Want to Be Successful?



Consciously or unconsciously, there are a gazillion metrics we use every day to evaluate success:

  • Career
  • Salary
  • Athletic ability
  • Musical ability
  • Physical appearance
  • Intelligence
  • Leadership skills
  • Marital status

You might have several more you’d add to this list.

I’d add things like how many people are attending Regeneration groups, what kind of changes they’re experiencing in their lives, and what our annual revenue vs. expenses are.

As a father, I’d add something about how my kids are doing in their various activities, whether they’re making strides to follow Christ, and even how they look. (And I’m still talking about metrics used to evaluate my success.)

Whatever you and I think of these metrics, none of them can truly get after what’s most important.

Jesus taught his followers to do two things above all: First, love God. Second, love other people.

Talk about mission clarity.

In one sentence, Jesus challenges even our most virtuous-sounding metrics of success. Because however well or poorly you’re achieving your goals; however many items are checked off your To Do list; no matter how many awards, degrees, dollars, congregants, followers, likes, or subscribers you have, Jesus’ call remains the same: Love God and love others.

If you make millions, love with what you have.

If have only a little, love with what you have.

If you’re strong, spend your strength loving.

If you’re feeble, spend your strength loving.

If you’re free to travel the world, love those you meet.

If you’re imprisoned, love those you meet.

If you’re married with children, love those around you sacrificially.

If you’re single, love those around you sacrificially.

If your kids are failing, love them through it.

If they’re excelling, love them through it.

If you’re happy, remember to love.

If you’re sorrowful, remember to love.

Because there’s a flip side to all this: Every person on the planet is made by God for love. Everyone you come across becomes healthier with love and sicker without it.

And no matter how much they look like they will or won’t appreciate it, receive it, comprehend it, or reciprocate it, you have an opportunity to love.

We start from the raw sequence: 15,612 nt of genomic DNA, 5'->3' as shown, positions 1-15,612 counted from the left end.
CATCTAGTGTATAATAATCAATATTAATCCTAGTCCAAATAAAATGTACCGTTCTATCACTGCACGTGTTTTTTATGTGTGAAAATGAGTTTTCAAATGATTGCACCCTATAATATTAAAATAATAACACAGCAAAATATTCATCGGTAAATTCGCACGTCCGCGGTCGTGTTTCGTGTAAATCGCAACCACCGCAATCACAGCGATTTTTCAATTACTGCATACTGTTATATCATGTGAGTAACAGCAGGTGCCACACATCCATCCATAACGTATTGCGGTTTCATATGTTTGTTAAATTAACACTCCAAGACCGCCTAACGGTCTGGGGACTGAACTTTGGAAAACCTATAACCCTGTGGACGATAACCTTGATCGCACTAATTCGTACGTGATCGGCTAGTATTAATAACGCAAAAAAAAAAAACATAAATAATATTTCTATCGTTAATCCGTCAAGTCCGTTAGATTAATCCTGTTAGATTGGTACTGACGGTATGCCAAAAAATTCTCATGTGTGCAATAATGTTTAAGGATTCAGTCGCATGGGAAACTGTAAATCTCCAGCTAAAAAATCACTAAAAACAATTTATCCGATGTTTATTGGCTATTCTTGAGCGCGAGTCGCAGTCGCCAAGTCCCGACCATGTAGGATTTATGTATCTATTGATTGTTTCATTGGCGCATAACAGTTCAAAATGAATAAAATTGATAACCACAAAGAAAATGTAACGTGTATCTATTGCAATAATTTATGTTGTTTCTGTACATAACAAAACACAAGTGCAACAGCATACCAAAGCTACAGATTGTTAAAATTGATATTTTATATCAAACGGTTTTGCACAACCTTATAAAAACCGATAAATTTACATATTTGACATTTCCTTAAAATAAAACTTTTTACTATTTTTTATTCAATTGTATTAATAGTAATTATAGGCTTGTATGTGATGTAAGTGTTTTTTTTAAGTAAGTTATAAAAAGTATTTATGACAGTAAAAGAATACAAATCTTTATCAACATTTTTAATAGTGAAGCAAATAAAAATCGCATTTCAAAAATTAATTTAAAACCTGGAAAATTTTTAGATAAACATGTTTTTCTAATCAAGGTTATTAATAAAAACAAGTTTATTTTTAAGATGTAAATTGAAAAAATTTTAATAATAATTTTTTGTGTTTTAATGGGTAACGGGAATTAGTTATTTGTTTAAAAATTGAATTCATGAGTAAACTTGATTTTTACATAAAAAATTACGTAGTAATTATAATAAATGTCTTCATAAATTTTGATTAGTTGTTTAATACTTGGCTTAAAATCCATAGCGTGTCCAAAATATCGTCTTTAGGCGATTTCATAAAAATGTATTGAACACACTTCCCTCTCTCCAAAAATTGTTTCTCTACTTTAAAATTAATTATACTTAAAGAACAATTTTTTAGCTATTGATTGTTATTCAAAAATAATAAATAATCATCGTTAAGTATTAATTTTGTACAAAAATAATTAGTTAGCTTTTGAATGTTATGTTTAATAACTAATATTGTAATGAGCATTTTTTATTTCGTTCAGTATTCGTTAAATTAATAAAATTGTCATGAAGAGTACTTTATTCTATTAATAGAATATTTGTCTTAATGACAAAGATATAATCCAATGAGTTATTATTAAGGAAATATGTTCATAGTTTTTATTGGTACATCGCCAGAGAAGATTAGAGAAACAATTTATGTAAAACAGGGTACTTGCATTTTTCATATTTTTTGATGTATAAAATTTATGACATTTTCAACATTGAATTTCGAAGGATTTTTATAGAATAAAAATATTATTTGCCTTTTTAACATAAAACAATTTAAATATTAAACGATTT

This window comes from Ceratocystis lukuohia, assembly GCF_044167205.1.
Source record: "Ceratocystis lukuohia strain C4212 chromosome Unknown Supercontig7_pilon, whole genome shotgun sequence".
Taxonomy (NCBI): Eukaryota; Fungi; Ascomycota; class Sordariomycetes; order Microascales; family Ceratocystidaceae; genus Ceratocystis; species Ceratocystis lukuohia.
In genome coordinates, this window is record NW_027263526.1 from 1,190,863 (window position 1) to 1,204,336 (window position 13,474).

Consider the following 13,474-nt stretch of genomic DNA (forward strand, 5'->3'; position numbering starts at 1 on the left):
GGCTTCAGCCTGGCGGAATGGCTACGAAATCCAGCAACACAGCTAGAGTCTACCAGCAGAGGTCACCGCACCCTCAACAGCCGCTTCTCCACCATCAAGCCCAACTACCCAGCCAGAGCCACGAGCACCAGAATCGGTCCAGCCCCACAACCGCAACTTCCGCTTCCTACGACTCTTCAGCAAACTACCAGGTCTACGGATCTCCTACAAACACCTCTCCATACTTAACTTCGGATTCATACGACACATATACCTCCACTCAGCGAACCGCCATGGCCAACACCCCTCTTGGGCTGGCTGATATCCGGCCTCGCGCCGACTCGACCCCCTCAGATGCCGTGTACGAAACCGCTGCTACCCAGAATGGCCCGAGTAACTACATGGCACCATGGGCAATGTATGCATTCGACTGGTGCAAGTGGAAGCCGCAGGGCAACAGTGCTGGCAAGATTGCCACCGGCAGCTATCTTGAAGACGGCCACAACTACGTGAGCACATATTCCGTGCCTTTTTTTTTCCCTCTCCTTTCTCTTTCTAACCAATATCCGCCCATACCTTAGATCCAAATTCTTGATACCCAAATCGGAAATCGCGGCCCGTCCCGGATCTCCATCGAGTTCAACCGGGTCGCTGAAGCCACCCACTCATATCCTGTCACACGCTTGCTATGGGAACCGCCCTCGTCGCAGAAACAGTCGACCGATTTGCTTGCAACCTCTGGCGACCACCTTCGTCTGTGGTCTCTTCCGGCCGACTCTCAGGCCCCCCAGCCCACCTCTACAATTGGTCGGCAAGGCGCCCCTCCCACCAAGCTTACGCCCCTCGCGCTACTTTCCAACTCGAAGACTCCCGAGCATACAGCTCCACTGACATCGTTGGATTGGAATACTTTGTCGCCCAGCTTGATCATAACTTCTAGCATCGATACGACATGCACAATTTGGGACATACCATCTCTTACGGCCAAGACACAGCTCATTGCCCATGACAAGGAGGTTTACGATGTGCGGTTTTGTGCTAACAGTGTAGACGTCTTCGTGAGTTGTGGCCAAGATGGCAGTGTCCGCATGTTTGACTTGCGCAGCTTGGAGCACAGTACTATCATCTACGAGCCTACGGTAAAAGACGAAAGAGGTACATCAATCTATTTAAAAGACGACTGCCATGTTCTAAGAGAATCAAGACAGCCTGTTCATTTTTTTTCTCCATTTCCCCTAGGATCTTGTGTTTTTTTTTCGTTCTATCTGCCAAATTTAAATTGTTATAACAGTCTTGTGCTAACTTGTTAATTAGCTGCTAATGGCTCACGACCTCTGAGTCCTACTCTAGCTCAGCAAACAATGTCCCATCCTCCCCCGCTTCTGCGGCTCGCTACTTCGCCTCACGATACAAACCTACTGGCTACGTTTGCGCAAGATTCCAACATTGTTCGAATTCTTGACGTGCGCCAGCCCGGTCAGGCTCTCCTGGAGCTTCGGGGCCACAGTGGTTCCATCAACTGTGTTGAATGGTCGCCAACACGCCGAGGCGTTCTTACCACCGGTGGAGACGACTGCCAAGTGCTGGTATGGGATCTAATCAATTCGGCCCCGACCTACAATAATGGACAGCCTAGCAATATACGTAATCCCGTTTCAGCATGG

As we prepare for the celebration of Jesus’ birth and the reality of His second coming, let’s examine ourselves in the light of His self-giving love.

Let’s ask, “Am I spending my life on what Christ told us was most important to Him?”

Where the answer is no (and it is for me in far too many places), humbly confess and receive afresh his mercy and love for you right where you are. As we receive His love, we better love Him and others in return.

Question: What’s one way you can tangibly love God and/or another person today? Leave a comment below.

Wanting to be a success story,

Thanks For Reading.

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  • I will make eye contact with people as I shop and run errands. I believe love begins when we stop to notice people God has put in our space. Thanks Josh for reminding us what is important.

  • Excellent. I was reminded of this truth this morning while listening to the Chris Tomlin song “Good, Good, Father”. Thanks Josh.

  • What I needed. Yesterday I began to be “down.” In “old age” I don’t need to be at a job. I don’t have someone that needs care. (Husband is healthy) I have moved to city and adjustments are made, new people met, new friends. But I like challenge! Your message met my need Thank you, so much!
    By the way, I even speak to strangers: African pastor at Fed Ex,., man (not a believer) whose daughter and father were Christians. I will be getting out more and telling the good news, from Genesis to Revelation.

By Josh Glaser

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